It is therefore important to identify what is possible to predict. You can do this by mapping the available systems into a “prediction possibility zone” and a “prediction effectiveness zone” (as shown in Figures 2 and 3).

The latter of these is particularly dangerous, as organisations could potentially make the mistake of dismissing a vital solution that they have a clear need for, simply because they did not appropriately select the original parameters it was required to cover.

The prediction possibility zone

The objective here is to predict the failure of the most critical systems. However, such systems run the risk of leaving very little data to build any consistent model. Conversely, there is limited value in predicting the failure of less “vital” systems, even if they produce a wealth of data.

It is important to select the critical events that leave enough of a digital footprint that is required to build a consistent and reliable predictive model. In essence, a system has to fail enough to reveal the pattern, but it must equally be important enough to be worth predicting in the first place. So the prediction possibility and viability zone is somewhere in between those limits of frequency of occurrence and event criticality. As shown in Figure 2, an ideal system or subsystem has to be chosen for building the PM solution based on the prediction possibility zone.

Predictive Maintenance Big Data on Rails 2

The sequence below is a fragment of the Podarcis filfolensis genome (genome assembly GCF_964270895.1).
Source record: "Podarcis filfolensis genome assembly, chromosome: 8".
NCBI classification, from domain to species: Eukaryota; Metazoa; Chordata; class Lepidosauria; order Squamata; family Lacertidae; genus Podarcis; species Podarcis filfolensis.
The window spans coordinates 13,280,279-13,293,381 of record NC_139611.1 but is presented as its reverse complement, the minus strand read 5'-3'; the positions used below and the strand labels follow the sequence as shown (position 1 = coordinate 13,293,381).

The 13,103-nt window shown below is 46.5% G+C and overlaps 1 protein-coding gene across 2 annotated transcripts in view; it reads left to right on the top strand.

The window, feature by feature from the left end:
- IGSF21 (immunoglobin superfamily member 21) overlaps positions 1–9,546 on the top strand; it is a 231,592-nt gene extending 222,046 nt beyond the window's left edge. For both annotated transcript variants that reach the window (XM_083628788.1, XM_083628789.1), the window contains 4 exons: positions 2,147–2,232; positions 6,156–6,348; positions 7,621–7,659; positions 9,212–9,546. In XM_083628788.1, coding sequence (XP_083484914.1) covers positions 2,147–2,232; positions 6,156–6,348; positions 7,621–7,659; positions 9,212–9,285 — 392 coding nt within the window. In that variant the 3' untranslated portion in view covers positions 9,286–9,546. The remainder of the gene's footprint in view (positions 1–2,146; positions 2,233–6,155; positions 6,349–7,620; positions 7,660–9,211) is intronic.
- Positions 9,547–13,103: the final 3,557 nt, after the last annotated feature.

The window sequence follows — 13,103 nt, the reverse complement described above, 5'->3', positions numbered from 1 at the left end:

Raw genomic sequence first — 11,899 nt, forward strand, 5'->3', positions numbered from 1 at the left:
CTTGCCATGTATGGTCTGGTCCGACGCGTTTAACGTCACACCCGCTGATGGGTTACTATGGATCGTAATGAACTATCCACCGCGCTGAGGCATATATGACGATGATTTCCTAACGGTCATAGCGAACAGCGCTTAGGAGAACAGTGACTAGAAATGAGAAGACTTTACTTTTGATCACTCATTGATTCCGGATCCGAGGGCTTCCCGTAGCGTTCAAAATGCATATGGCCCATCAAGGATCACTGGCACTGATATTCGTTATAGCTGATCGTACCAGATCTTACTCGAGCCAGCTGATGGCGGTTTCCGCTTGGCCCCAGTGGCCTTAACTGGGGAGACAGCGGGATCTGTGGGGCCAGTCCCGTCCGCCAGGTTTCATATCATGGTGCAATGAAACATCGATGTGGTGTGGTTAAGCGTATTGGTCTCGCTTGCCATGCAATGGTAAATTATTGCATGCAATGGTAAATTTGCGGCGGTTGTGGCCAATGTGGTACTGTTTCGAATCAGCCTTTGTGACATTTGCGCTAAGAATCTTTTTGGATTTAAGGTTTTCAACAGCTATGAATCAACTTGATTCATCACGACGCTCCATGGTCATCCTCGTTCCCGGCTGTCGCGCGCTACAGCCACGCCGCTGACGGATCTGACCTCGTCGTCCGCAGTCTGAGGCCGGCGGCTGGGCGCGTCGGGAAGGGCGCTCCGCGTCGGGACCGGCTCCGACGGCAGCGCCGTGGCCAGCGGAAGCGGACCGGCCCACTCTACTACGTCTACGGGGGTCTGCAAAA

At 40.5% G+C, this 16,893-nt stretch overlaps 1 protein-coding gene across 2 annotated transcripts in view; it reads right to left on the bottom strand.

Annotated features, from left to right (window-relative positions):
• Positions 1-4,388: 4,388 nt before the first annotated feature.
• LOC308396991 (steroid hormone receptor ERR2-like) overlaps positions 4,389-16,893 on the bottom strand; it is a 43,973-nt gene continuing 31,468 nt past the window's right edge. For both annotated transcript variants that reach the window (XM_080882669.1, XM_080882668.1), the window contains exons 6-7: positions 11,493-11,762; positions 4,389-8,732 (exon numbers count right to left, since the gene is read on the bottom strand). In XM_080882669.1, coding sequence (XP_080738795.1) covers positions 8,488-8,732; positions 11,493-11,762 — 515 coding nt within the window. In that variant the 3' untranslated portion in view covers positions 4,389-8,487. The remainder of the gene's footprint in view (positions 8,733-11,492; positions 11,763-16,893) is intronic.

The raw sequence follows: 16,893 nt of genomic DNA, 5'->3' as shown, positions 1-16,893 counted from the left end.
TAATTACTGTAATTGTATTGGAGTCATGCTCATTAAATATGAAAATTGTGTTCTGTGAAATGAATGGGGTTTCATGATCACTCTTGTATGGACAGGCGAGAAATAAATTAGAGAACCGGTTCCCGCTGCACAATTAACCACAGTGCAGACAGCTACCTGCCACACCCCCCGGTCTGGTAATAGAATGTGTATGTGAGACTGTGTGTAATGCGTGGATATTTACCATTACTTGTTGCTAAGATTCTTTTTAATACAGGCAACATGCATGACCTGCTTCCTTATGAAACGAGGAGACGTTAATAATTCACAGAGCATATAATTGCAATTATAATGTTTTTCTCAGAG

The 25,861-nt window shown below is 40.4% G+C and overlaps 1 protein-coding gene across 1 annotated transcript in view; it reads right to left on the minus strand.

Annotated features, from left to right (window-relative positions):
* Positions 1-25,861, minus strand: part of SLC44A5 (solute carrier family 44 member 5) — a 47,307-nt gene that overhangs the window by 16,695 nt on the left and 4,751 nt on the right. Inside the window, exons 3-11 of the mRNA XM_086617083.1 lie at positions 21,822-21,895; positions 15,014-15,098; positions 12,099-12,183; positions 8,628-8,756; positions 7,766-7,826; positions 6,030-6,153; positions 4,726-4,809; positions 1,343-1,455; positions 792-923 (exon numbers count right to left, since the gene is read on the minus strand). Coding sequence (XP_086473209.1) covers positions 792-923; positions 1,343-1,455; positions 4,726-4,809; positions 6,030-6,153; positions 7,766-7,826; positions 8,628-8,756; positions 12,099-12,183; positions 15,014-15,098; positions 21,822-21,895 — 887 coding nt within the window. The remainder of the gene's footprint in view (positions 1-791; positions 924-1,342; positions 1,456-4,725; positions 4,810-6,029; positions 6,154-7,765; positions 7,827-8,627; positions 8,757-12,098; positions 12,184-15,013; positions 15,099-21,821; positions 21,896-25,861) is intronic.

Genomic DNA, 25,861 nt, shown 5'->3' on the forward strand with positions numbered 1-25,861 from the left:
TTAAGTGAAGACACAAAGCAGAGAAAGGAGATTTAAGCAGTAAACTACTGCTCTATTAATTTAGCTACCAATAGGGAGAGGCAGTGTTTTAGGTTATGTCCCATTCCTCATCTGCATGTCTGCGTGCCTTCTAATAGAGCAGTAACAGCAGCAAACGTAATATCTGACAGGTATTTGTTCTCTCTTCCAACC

Figure 2: Prediction possibility zone

Prediction effectiveness zone

Another way to look at system selection is to find where prediction is more effective from a maintenance point of view. The failure rate of mechanical and electrical systems typically follows a bathtub curve (as shown in Figure 3).

Predictive Maintenance Big Data on Rails 3
Figure 3: Bathtub curve: Hypothetical failure rate versus time

In order to realise quick ROI, either early life or end-of-life systems are more suitable for deploying PM solutions, as you will derive the greatest benefit from predicting their failure.

2) Identify the required data sets as early as possible

It is generally assumed that the sheer volume of data generated from systems is sufficient to build PM solutions from it. However, it is important to remember the objectives behind collecting each data set. They may have been deployed by the manufacturer without any PM solution in mind.

As such, preparing the data required for building PM solutions is one of the key activities in the process of solution development. It is not always what operators already have, but it’s about what the solution needs. A fair understanding of the objectives is necessary to come up with the required data sets.

Taking a top-down approach often leads to a successful outcome here. This is where the business objectives are clearly defined first, before the required data sets are identified, and then the data is prepared in order to develop an algorithm.

3) Identify the value-add of PM for maintenance strategies

The scope of a PM solution can go beyond merely predicting a failure, since in most situations; prediction is not the only objective. It’s also about identifying various business scenarios and building appropriate prescriptive actions.